Lance Armstrong's Lawyers Seek Dismissal of Fraud Claims

, The Litigation Daily

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This story first appeared in The Blog of Legal Times, an American Lawyer affiliate.

A lawyer for Lance Armstrong on Monday asked a Washington, D.C., federal judge to dismiss the government's fraud case against the famed cyclist, arguing prosecutors failed to meet deadlines to file their claims.

U.S. District Judge Robert Wilkins did not rule on the motions to dismiss filed by Armstrong and the other defendants. The judge said at the end of Monday's hearing he doubted he would dismiss the case in its entirety, but didn't indicate which defendants he might be inclined to dismiss.

The U.S. Department of Justice accused Armstrong and others of making false claims while receiving millions of dollars in sponsorships from the U.S. Postal Service. Prosecutors said Armstrong's use of performance-enhancing substances violated the sponsorship agreement.

Arguing Monday before U.S. District Judge Robert Wilkins, Armstrong's lawyer, Elliot Peters of Keker & Van Nest said the government was on notice about doping allegations beginning in 2000. Under the False Claims Act, Peters said, the government couldn't bring an action more than three years after U.S. officials—in this case, Peters said, the U.S. Postal Service—knew or should have known about the doping issue.

Despite knowing about an investigation by French authorities into the alleged doping as of 2000, Peters said the government "did absolutely nothing to investigate." The government couldn't get a suspension of the statute of limitations under the False Claims Act because they failed to do "due diligence" once they learned about the doping allegations, he said.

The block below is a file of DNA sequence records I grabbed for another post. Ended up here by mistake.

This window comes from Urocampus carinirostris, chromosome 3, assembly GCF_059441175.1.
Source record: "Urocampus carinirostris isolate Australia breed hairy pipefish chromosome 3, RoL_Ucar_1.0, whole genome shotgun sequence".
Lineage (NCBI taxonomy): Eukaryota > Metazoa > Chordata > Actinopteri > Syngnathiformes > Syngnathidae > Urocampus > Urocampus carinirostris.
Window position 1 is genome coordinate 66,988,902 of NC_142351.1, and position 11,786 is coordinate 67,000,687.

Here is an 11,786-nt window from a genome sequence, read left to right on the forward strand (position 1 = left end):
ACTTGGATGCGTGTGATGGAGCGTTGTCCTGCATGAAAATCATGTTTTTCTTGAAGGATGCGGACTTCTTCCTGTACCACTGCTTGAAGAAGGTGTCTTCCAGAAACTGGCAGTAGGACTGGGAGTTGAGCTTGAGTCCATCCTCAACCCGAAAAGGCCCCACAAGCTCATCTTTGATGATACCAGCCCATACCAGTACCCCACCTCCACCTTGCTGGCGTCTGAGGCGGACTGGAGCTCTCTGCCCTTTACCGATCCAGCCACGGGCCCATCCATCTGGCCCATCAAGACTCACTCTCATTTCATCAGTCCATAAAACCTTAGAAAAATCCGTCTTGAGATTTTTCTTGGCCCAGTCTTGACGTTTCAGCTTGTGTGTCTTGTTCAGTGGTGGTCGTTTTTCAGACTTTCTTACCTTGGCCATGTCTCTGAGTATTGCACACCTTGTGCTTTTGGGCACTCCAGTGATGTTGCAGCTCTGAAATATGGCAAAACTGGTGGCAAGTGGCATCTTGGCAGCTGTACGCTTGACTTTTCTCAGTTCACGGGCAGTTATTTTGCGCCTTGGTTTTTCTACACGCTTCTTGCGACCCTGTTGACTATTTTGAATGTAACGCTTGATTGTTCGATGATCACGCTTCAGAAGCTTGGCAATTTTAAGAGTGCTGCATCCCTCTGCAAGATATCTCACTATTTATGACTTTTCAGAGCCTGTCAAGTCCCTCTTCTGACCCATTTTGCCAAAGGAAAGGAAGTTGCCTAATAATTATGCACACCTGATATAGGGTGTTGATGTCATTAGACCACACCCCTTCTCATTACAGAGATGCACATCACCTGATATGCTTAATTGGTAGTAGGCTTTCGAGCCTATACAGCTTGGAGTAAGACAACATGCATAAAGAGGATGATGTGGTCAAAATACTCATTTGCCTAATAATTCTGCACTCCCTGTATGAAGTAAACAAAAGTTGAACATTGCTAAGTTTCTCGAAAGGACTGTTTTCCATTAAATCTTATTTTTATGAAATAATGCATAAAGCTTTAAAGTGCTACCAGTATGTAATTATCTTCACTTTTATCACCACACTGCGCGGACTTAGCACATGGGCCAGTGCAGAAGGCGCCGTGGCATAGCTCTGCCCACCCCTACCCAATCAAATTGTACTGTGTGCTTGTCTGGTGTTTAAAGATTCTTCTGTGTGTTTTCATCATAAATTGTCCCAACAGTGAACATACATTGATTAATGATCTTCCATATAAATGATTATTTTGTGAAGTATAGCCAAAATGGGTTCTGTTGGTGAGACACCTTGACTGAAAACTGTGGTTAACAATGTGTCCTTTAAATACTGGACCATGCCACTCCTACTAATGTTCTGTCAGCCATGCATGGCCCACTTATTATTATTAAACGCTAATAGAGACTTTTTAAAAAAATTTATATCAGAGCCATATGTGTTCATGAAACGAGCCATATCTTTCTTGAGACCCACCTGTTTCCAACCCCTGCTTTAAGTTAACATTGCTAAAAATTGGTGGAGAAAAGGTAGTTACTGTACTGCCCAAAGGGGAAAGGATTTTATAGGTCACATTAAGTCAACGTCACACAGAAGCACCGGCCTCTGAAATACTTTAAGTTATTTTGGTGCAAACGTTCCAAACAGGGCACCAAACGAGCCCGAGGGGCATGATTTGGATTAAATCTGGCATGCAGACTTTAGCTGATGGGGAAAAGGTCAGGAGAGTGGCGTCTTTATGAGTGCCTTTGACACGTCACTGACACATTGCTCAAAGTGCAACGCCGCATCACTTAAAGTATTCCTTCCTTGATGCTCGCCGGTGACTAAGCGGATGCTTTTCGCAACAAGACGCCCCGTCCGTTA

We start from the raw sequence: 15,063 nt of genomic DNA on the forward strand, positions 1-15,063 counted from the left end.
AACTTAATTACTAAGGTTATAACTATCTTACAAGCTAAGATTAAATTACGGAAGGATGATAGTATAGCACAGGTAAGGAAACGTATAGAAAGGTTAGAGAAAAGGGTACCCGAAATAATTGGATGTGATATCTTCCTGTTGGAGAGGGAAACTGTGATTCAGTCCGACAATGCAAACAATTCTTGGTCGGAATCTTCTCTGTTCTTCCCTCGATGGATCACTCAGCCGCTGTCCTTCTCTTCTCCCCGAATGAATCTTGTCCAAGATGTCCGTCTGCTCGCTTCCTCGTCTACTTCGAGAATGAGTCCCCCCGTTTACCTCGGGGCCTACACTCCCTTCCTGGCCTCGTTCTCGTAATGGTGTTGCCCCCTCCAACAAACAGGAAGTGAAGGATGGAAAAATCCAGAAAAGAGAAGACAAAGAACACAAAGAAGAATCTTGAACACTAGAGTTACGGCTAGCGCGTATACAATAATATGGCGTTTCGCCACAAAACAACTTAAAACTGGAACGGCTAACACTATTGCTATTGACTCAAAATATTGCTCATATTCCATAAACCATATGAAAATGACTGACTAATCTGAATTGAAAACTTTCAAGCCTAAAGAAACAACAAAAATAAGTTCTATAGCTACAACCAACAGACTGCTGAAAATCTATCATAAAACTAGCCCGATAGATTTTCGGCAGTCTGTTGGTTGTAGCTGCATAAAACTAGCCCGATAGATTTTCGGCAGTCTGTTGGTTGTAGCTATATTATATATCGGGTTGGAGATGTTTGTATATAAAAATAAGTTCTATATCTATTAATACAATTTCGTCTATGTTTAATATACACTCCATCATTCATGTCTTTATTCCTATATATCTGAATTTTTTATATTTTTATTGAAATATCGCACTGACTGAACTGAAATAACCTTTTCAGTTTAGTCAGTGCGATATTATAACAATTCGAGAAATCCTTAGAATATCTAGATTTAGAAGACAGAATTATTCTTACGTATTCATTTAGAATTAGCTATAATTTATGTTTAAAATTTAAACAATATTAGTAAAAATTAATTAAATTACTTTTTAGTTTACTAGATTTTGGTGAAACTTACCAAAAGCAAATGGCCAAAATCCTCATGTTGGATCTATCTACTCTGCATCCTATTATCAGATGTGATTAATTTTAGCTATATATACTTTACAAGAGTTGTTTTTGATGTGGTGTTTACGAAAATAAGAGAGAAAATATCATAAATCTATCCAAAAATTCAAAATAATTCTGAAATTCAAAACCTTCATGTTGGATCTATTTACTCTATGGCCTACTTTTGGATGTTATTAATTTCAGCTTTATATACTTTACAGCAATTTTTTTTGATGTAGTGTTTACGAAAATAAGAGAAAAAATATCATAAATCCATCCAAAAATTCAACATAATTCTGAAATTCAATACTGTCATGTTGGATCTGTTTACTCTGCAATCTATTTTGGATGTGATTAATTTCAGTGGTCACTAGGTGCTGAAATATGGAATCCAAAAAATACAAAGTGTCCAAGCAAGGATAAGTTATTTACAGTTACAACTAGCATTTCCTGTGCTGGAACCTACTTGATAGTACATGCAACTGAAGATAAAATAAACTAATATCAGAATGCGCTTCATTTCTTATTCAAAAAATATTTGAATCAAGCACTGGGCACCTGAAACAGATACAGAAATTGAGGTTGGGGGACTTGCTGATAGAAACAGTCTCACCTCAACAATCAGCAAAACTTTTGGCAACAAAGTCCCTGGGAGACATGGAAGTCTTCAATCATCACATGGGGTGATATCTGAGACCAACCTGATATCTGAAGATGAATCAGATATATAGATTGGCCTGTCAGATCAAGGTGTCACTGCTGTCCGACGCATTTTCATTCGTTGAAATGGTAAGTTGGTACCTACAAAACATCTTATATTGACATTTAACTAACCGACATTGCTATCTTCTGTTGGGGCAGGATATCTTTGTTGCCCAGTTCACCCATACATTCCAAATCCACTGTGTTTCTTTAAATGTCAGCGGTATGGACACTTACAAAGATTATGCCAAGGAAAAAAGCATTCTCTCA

"The failure to lift a finger is fatal to their tolling argument," Peters said.

Wilkins asked what grounds the government would have had to sue once it learned about the investigation by French authorities. Peters said officials had a responsibility to investigate the allegations, but instead renewed the contract with the cycling team with new language giving the Postal Service an out if there was any negative publicity related to doping.

The government, which argued against dismissal of the case, said in briefs that Armstrong "carried out what was arguably the greatest fraud in the history of professional sports."

In court papers filed in September, Justice Department lawyers said the government's fraud claims were timely filed. The government disputed Armstrong's contention that the U.S. Postal Service was on notice as of 2000 about his use of performance enhancing drugs.

The government "had many reasons not to know about Armstrong's doping," DOJ's legal team wrote, pointing to the cyclist's "vehement public denials" and his claims that he passed "hundreds" of drug tests.

"The government did not get a ‘winner.' On the contrary, it got a fraud, and all of the publicly and exposure that goes along with having sponsored a fraud," wrote Darrell Valdez, and assistant U.S. attorney, and Robert Chandler of the Justice Department's Civil Division. "This is decidedly not what the government bargained for."

The federal government, DOJ's trial lawyers said, "should have an opportunity to recover damages for the money that it paid in reliance on Armstrong's many lies."

Wilkins said he would try to issue a decision within the next 30 days and strive to move quickly with whatever was left of the case.

Mike Scarcella contributed to this report.

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